Geopolitical Risk in the Middle East – Spotlight Iran: Social Media Crackdown and Civil Unrest

Iran Geopolitical Risk

 

Iran in the context of the Middle East’s geopolitical situation has long provided both political risks and business opportunities. The oil and gas sector, service and agriculture sectors, and a “noticeable state presence in manufacturing and finance services” dominate Iran’s economy. Aiming to move Iran away from a heavily oil-dependent economy, Iranian authorities have implemented a new comprehensive strategy surrounding market-based reforms. The goal is to pivot to high-tech solutions, manufacturing, and boost a knowledge-based economy, along with strengthening privately held Iranian companies’ “innovation and competitiveness.” While this may provide new business opportunities, there is also increased risk in Iran with its highly volatile political situation. Internet outages, social media suppression, and social unrest are ongoing issues, and it’s support of Hamas and Hezbollah terrorism across the Middle East and particularly against Israel creates additional risk and uncertainty for international business. 

IRAN

September 16th marks the 1-year anniversary of the death of Masha Amini. Amini was a young Iranian Kurdish woman who died while in Iranian police custody after being arrested and taken to an “education” center in Tehran for purportedly violating the country’s strict hijab, headscarf laws. Her death prompted a backlash of demonstration, many of which were led by women. Protestors burned hijabs in the street and clashed with police, who used firearms loaded with mettle pellets, batons, tear gas, and water cannon to clear the crowds. Authorities restricted the internet to try to prevent the spread of protests and curbed access to Instagram and WhatsApp, the two most popular social media apps in Iran. Protestors included students, teachers, middle-class professionals, farmers, and others who added their voices, also decrying the state of the economy and shouting for change in the government. Reports from social media showed protests had spread to the energy sector, with images of workers at oil refineries and a petrochemical plant. Human right groups reported 500 people were killed, including 71 minors, hundreds wounded, and thousands were arrested and three people executed in connection with the protests. A September 2023 update claims the situation was even worse.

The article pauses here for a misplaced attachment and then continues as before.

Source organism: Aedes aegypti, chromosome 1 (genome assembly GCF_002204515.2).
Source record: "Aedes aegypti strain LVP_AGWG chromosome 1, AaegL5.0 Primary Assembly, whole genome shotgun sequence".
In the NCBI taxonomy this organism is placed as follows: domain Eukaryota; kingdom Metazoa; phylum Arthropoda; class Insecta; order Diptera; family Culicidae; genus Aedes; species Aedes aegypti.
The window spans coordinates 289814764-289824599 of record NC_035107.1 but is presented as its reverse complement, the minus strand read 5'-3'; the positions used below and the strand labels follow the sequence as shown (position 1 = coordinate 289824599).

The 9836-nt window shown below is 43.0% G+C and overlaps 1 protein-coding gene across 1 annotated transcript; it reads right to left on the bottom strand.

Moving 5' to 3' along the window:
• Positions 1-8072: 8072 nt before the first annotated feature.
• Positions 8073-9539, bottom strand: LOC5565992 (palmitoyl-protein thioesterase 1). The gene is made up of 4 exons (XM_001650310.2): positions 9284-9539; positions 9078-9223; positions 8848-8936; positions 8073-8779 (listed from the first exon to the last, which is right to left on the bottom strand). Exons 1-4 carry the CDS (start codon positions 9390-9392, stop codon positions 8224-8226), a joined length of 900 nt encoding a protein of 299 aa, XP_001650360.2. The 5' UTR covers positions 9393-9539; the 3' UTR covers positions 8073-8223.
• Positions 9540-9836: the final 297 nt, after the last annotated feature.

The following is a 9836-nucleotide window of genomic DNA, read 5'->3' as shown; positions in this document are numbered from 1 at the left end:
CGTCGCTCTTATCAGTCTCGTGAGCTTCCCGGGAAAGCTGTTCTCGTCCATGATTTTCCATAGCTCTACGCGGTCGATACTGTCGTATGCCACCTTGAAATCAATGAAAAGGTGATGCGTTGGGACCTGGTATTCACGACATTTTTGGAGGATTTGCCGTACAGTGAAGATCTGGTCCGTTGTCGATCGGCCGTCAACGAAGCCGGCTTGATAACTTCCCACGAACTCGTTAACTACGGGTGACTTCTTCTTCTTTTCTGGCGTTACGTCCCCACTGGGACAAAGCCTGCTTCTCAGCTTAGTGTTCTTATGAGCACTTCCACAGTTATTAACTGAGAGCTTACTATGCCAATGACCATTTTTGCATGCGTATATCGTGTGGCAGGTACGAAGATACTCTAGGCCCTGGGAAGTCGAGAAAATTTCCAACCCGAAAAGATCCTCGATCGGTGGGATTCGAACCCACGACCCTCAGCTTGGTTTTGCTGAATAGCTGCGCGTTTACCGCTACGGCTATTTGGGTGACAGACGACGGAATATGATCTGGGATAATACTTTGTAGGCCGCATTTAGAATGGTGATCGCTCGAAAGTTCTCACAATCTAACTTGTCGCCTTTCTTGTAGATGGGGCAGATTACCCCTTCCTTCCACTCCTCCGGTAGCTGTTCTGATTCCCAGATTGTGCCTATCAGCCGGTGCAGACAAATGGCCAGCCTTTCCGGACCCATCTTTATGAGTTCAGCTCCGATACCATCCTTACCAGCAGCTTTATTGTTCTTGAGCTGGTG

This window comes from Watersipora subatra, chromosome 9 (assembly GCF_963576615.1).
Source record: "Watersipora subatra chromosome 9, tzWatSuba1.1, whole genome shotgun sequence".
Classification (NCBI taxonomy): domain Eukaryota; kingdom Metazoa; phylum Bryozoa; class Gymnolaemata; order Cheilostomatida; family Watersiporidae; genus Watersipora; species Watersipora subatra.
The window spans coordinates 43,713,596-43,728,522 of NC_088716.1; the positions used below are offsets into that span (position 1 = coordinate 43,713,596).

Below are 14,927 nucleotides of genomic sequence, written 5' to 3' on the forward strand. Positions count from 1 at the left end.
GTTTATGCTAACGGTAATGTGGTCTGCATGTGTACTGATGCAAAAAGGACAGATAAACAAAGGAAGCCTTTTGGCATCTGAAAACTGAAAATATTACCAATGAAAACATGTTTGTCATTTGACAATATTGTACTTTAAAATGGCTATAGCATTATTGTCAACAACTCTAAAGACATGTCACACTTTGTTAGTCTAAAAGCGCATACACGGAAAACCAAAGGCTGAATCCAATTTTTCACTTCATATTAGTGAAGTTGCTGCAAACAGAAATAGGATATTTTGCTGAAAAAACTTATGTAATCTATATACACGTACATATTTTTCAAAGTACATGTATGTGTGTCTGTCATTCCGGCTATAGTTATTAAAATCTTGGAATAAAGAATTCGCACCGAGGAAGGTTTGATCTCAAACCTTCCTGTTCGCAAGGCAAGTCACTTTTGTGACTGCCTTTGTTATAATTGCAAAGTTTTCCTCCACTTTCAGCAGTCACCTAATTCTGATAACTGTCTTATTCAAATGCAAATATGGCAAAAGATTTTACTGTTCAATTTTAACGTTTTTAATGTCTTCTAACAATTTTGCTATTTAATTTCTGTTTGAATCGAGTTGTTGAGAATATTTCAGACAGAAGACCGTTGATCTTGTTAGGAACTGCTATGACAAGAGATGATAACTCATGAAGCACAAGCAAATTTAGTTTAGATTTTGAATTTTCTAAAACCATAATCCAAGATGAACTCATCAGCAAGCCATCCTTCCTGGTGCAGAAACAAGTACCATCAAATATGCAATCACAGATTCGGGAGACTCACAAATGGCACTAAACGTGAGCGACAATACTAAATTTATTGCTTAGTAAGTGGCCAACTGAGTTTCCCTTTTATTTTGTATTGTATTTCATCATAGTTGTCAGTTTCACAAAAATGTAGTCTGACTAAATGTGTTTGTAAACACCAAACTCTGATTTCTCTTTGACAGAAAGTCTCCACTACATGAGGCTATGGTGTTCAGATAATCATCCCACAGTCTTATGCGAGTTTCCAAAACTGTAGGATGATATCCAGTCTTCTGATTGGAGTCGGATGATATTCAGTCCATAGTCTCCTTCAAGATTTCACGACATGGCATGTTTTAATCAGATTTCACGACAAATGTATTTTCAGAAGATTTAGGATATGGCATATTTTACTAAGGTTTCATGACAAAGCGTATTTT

In the days leading to the upcoming death anniversary, Human Rights Activist News Agency (HRNA) reports Amini's uncle Safa Aeli, a resident of the Kurdish city of Saqqez, was arrested at his home on September 5, 2023 by 10 intelligence agents. Reasons for his arrest have not been given. 

Reuters reports claims that the Iranian authorities are clamping down hard to prevent further unrest by intimidation and instilling fear, “arresting, summoning for questioning, threating or firing people connected to the protests.” Officials of the Iranian government are blaming the arrest on “foreign foes, notably the U.S. and Israel.” According to the Associated Press, snap check points, internet disruption, and university purges are also taking place. Just on September 13th, the Iran Ministry of Intelligence detained three Iranians living abroad under accusations of “leading protests.” These arrests, HRHNA reports, “follow a recent prisoner swap deal between Iran and Western countries…and precede the imminent release of Iran’s frozen assets.” It is believed by many, the report further states, “that the Iranian government detains foreign and dual nationals to exert leverage in negotiations with Western countries of for political purposes.”  Further protests are said to be planned for September 16th.

Companies have numerous geopolitical risks to consider. Iran has a rich cultural heritage and many business opportunities, but human rights issues, social unrest, and Iran’s active financial and military support of terrorism, among other issues are in play. The current social turbulence has led to the U.S. and Australia enacting further sanctions. 

A new stricter hijab bill that is being put forth in Iran has raised alarm; it includes the use of AI, internet, surveillance, and sets up a Basij organization tasked with virtual and physical education of women in “good behavior.” 

In May 2023, the United Nations Human Rights Council’s Social Forum, in a worldwide controversial move, appointed as chair the representative of Iran, disregarding the country’s long standing human rights issues. 

August 24th 2023 also saw Iran’s admission into BRICS, whose anti-US policy and goal is to weaken or replace the US dollar as the world’s default currency

Iran’s recent financial support of the Hamas terrorist attacks against Israel have further increased global concerns, increased regional instability, and have led to re-freezing of the $6 billion prisoner swap deal (for the release of 5 American hostages held by Iran), according to the White House.

For a more in-depth analysis or further information contact Infortal.

            

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